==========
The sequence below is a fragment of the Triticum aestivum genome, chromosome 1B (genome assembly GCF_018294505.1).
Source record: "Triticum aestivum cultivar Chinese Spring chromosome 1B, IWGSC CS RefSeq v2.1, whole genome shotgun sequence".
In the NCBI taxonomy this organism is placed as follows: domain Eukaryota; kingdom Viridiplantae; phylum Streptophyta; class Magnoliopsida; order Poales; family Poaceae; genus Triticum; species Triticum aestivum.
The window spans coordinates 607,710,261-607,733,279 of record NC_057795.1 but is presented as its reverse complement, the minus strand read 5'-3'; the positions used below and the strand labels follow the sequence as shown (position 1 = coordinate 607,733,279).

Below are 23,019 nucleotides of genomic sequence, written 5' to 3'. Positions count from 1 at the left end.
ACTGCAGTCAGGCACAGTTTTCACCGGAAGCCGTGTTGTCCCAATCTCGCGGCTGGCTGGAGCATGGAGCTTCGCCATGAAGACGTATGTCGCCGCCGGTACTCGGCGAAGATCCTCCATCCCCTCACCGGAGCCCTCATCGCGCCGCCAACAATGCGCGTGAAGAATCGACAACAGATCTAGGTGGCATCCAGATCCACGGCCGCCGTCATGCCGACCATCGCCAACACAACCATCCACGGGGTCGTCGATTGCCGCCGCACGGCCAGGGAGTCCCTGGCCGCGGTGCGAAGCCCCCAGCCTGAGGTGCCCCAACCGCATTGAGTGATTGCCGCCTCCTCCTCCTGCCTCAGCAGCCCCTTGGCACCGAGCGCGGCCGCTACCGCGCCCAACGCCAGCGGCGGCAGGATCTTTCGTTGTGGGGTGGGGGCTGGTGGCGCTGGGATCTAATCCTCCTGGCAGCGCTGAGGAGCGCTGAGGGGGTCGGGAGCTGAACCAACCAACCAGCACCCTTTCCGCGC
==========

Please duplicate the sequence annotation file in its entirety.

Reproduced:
The sequence below is a fragment of the Triticum aestivum genome, chromosome 1B (genome assembly GCF_018294505.1).
Source record: "Triticum aestivum cultivar Chinese Spring chromosome 1B, IWGSC CS RefSeq v2.1, whole genome shotgun sequence".
In the NCBI taxonomy this organism is placed as follows: domain Eukaryota; kingdom Viridiplantae; phylum Streptophyta; class Magnoliopsida; order Poales; family Poaceae; genus Triticum; species Triticum aestivum.
The window spans coordinates 607,710,261-607,733,279 of record NC_057795.1 but is presented as its reverse complement, the minus strand read 5'-3'; the positions used below and the strand labels follow the sequence as shown (position 1 = coordinate 607,733,279).

Below are 23,019 nucleotides of genomic sequence, written 5' to 3'. Positions count from 1 at the left end.
ACTGCAGTCAGGCACAGTTTTCACCGGAAGCCGTGTTGTCCCAATCTCGCGGCTGGCTGGAGCATGGAGCTTCGCCATGAAGACGTATGTCGCCGCCGGTACTCGGCGAAGATCCTCCATCCCCTCACCGGAGCCCTCATCGCGCCGCCAACAATGCGCGTGAAGAATCGACAACAGATCTAGGTGGCATCCAGATCCACGGCCGCCGTCATGCCGACCATCGCCAACACAACCATCCACGGGGTCGTCGATTGCCGCCGCACGGCCAGGGAGTCCCTGGCCGCGGTGCGAAGCCCCCAGCCTGAGGTGCCCCAACCGCATTGAGTGATTGCCGCCTCCTCCTCCTGCCTCAGCAGCCCCTTGGCACCGAGCGCGGCCGCTACCGCGCCCAACGCCAGCGGCGGCAGGATCTTTCGTTGTGGGGTGGGGGCTGGTGGCGCTGGGATCTAATCCTCCTGGCAGCGCTGAGGAGCGCTGAGGGGGTCGGGAGCTGAACCAACCAACCAGCACCCTTTCCGCGC